Adding—or losing—free-agent offensive linemen is a tricky business. You're messing with chemistry, and if you're wrong, it can cost you a quarterback.
It doesn't take much to miss a block and watch a season go down in flames, but it does take a ton to play in a scheme well. That's why, while there is no shortage of players who are free agents, it's not an exciting class.
With that in mind, I always expect the top offensive linemen to stay put. It's not always the case, though, and more than once I've seen a team throw caution to the wind and change out a veteran on the line.
One of the teams that has messed with chemistry and had issues this season is the New York Jets, whose offensive line was always an injury away from disaster. As that's the case, I honestly cannot contemplate the team allowing OT D'Brickashaw Ferguson to test the waters of free agency. This is a team that needs to add solid linemen, not lose them.
However, if a team can pry Brick away from the Jets, it will get one of the best tackles in the game. He has the size and athleticism as well as the strength to match up with anyone, as well as the experience to help out those around him.
He should stay, but the Jets have never hesitated to move things around on the O-line.
The Ravens face much the same dilemma with guard Ben Grubbs. It's going to cost them to keep him, but it's hard to argue he isn't important for as well as he played. Grubbs has been banged up this year, so it's possible that his replacement has won the job outright.
If so, teams should take a hard look at the veteran, who can be a stabilizing force at either guard position.
The San Francisco 49ers weathered losing their center much better than I anticipated, and a large portion of that is due to the play of tackle Joe Staley. Staley combines strength and size with a quick first move and will be a hot commodity on the open market unless the Niners move quickly.
Class Strength Assessment: Good at the Top, Not Much Underneath. There isn't much behind the first four or so linemen here. Some OK players, sure, but once you get past the guys above and Giants tackle Kareem McKenzie, it's not very exciting.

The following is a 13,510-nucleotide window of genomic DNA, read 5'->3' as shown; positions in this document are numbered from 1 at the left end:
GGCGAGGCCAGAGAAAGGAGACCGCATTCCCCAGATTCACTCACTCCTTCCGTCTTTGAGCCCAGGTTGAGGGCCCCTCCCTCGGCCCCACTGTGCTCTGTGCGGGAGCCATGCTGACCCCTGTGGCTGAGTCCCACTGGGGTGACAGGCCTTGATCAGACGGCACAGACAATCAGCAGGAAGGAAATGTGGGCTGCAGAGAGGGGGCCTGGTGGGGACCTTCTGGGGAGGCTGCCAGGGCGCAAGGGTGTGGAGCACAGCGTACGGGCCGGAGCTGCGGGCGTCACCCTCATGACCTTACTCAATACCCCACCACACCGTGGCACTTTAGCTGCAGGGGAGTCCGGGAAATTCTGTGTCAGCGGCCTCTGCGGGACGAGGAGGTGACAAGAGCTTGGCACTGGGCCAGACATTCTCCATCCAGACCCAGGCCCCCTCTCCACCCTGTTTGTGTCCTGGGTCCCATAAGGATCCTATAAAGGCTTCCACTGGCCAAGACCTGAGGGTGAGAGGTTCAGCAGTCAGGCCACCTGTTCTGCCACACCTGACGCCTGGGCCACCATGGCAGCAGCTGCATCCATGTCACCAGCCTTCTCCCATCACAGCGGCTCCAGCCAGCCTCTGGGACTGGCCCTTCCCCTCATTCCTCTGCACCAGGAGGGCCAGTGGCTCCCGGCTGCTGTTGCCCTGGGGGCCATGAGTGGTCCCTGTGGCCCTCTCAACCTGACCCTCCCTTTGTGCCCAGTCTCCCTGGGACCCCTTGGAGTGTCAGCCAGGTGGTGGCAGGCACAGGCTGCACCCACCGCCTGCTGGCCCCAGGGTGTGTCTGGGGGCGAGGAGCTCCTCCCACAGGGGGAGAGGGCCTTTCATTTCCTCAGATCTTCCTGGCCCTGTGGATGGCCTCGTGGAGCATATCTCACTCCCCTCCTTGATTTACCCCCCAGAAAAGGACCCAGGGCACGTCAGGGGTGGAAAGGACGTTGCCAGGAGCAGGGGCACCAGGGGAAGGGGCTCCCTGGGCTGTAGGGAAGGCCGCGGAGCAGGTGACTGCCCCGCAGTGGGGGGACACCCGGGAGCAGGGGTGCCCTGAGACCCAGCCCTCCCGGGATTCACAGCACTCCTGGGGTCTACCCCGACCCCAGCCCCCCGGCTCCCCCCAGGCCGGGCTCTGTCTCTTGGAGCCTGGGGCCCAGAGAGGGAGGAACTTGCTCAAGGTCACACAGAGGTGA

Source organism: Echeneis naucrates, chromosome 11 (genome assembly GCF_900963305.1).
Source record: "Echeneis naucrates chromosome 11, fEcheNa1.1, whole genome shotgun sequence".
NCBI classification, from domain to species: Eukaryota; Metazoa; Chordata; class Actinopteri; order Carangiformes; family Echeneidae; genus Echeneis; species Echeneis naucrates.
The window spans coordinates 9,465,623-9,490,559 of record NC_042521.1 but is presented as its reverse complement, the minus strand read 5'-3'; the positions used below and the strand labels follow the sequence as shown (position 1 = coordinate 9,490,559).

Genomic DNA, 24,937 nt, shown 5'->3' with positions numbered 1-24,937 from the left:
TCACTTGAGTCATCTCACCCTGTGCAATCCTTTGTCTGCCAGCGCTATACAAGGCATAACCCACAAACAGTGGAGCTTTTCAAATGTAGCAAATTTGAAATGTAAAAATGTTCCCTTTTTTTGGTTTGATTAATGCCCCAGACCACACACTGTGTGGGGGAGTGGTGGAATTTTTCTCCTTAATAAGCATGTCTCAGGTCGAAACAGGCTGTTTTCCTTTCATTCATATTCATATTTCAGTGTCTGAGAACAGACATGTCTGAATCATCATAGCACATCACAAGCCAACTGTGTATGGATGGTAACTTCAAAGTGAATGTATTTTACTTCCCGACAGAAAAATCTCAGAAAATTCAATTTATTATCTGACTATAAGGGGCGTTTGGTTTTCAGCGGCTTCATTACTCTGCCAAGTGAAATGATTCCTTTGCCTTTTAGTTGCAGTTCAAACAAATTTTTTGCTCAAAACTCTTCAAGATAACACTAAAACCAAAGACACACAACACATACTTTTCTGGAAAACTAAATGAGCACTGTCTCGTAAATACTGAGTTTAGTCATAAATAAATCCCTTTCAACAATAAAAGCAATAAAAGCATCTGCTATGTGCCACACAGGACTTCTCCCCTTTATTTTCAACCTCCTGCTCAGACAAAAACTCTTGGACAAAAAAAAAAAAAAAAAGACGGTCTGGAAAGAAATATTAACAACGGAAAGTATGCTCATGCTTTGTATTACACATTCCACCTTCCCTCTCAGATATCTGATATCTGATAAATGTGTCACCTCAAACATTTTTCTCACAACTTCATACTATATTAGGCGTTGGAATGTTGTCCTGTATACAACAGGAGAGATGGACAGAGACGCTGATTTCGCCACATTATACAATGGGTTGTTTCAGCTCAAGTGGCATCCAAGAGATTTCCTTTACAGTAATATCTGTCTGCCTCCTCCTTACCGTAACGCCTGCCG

Abraham (pictured right) heads a good D-Line class this year
Scott Cunningham/Getty Images
While the offensive line was limited in its potential, there is plenty to be excited about on the defensive line. Among the talent available are guys like Cory Redding, Aubrayo Franklin, Robert Mathis and Matt Roth, all of whom could have an impact in new schemes.
The top of the class, though, is John Abraham. While the Falcons may use a franchise tag on him, Abraham might find himself negotiating with not just the Falcons but several other teams. While not the player he used to be, he's still very effective and could be a catalyst in both run defense and the pass rush.
Juqua Parker has had a down year for the Eagles this year in parts due to injury and poor scheming by defensive coordinator Juan Castillo. With the right coach, you should be able to get three or four more years out of Parker.
Former Jet and current Patriot Shaun Ellis has also struggled this year in part due to injury and also because he is used more in a rotation than in years past. This doesn't mean Ellis isn't worth a look, as when healthy he is still a solid defensive end.
I wouldn't be shocked to see him back with the Jets or Patriots (though he may price them out), but I also would imagine it not hard for him to find another home for the right price.